Architect Abiodun Lawson from Total Consults has creatively redesigned the abandoned Prison yard, turning it into a joyful place that brings people together. The Reception area, a dreaded area of old, is now a most welcoming area, where a mini museum is kept. While all the Cell Blocks are artistically retained.
The female cell has now been artistically re-designed. It is now a beautiful and homely section for children and kids to enjoy light music and play catch fun.
Two large fishponds are next to the bathing area of the old Prison yard, adding an aquatic atmosphere to the Park. One pond breeds a special golden brown fish, while the other breeds tilapia fish. These fish, Feferity gathered are sold to visitors at a very cheap rate. A visitor only needs to rent a hook and pick up anyone in the pond. Either big or small, it goes for a flat token.
The fishponds create a watery atmosphere and also preserve the historical bathing area for prisoners. All these relics artistically told the eerie life of the inmates then. They horribly exposed the inmates to psychological torture, opprobrium, and all attempts made to break their spirits. A skeletal effigy at the ramp that is now the Block Cell, where the late Pa Obafemi Awolowo and his twenty-seven lieutenants were kept, depicts this all. The effigy made of cast iron depicts the inmate in a chained-down position. The face rumpled with abject pain as if crying for his life, his freedom, which sadly never came till he breathed his last.
The Broad Street prison had been home to several golden names in Nigeria’s history. Sir Hubert Macauley, Pa Obafemi Awolowo, his twenty-seven lieutenants, and particularly, one Mrs Esther.
Reading the story of Mrs Esther Johnson was pathetic and brought to the fore the evil shenanigans of the colonialists. Mrs Johnson was said to have lent her husband the sum of four hundred pounds sterling sometime in 1950. The man had claimed he wanted to use the money for a business transaction in England. But he went back to England to live a large life, enjoying himself, and marrying another lady. Esther got wind of her hubby’s escapades and became livid, totally uncontrollable. When the man came back with empty hands and was trying to cook up stories, the woman conspired and eliminated him. She was arrested, charged and convicted. She got a life sentence. But was eventually released in 1961, after serving nine years in the most dreaded Prison Yard in Nigeria.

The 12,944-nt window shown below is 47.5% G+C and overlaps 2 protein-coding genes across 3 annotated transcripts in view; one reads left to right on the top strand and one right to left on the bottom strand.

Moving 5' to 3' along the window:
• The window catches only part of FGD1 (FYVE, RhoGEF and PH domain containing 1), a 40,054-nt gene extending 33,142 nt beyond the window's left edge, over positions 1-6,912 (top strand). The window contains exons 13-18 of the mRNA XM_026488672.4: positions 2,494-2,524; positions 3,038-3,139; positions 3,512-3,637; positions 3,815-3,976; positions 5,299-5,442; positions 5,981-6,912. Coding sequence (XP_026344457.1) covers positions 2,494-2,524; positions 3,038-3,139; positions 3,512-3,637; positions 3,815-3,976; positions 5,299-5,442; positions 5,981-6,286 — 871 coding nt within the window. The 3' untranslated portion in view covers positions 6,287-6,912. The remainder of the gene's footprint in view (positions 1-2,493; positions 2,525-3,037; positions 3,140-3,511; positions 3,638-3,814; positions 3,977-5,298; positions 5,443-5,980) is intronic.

Like in all apartheid enclaves, which providence did not allow the British to turn Nigeria into, the Northern end of the park was where the Block A cell meant for the Europeans was. But curiously, it was never occupied till the whole place was dismantled in 1979. Today, standing on that end, representing the Block A cell is an office block. That is where the Nobel Laurette, Professor Akinwunmi Oluwole Soyinka, has his office.
The park, which is now a serene abode for individuals, visitors’ collective contemplation and interaction, is open to the public every day. Today, Freedom Park has become a venue for diverse social events and recreational entertainment.
Today, both the British Council and Lagos State Government have organised several Black Arts Festivals inside the new Freedom Park. Prof. Wole Soyinka has also organised a Black Heritage Festival inside the Park. More recently, between October 9 and 15 October 2023, the Park hosted the Felabration celebrations, with the major theme ‘Questions Jam Answer’. It was a huge event where a lot of activities, including boxing matches, took place.
All these artistic and cultural events project a message of love and art. The old feelings of chains, manacles, working tools, and hangman’s noose are now all part of the dismantled past, only the relics are kept in the Museum where the Reception was, during their harrowing days in the Prison enclave. The future now is a Park where freedom is guaranteed, where you run, to escape the mad congestion within the city.
The Museum is filled with all manners of relics of a colonial-era Prison Yard. There were recovered chains and manacled. There were hoes and other working tools. There were the old hanger and noose, all now preserved. But as Arch. Lawson puts it ‘more are still interred under the ground, all over here. This is because we did not have enough time to properly evacuate all the materials. We couldn’t do much of the archaeological evacuation before we started construction because of the shortage of time. We had eighteen months only to deliver the project’
He continued: “This is a hallowed ground. Because under here, what we have are memorial, cultural, and historical materials. And we hope to still do more to keep them for history.”
Behold, from the anguish of the past, now emerges an ‘oasis’ as the unassuming Arc. Theo Abiodun Lawson puts it.
Story by Afolayan Adebiyi
© Feferity Media Group, November 2023
Photo credits / Freedom Park Management and WikiMedia